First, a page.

So, there's only one thing that's fixed in FL Studio, and that is the toolbar running across the top of the screen. This will be a comfort to seasoned producers of other DAWs, because it's a familiar concept. Both Ableton Live and Logic Pro have similar bars.

So we have the Transport section in the middle, which is where you'll find your play, stop and record buttons. No issues here.

You'll notice the little lit up button saying Pat. This allows you to choose between Pat and Song. These allow you to switch from working on a smaller pattern, in a Channel Rack (which we will look at shortly) to working on a full Arrangement

As with other DAWs, there's also the time counter, as well as a display showing the load on your computer's CPU.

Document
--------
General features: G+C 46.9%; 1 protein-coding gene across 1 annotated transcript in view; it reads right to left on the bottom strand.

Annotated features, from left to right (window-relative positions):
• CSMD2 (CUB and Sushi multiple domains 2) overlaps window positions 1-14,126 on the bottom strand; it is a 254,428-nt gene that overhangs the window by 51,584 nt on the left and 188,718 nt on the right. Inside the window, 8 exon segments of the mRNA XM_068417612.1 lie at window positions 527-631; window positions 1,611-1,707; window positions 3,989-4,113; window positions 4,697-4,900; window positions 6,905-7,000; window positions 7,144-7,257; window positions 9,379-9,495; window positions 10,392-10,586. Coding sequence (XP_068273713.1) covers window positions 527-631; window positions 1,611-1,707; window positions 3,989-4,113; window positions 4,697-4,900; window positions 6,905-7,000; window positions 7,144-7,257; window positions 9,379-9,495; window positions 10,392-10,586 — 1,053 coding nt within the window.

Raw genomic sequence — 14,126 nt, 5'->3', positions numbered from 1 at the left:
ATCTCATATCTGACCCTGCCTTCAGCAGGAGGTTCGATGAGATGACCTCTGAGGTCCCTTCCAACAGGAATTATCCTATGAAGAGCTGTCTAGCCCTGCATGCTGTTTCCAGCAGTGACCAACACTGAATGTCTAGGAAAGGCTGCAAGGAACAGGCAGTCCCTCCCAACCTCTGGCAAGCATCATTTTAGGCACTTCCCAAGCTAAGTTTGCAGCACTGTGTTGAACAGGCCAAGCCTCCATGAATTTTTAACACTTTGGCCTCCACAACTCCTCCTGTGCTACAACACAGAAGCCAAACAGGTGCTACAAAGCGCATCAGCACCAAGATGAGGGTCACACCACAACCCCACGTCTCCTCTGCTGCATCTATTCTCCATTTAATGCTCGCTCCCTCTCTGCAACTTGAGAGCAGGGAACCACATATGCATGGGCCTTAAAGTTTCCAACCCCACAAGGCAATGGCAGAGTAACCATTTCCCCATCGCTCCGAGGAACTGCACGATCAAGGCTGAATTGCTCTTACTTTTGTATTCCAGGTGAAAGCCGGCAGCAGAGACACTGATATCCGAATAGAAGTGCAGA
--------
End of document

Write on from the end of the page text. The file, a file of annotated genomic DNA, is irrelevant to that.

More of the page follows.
You'll also see a little drop down menu underneath the time counter which says Snap. This is essentially a quantization control. The dropdown allows you to choose how your notes are quantized - or snapped- to the grid. 


Buttons, buttons and more buttons!

Now what makes FL Studio unique is the various windows and options within them. As I mentioned earlier, it's very customisable, with all sorts of unique windows and views that you can toggle on or off, and move around to suit your production style.

In the toolbar you will notice a whole row of buttons, each doing something different.


The first five -moving from left to right- are what we will focus on. They are: Arrangement, Piano Roll, Channel Rack, Mixer and Browser.

Now, the Browser is FL Studio's hub, essentially. 

Anything you need will come from there. So if you want a sample, an instrument or a preset, this is where you'll look.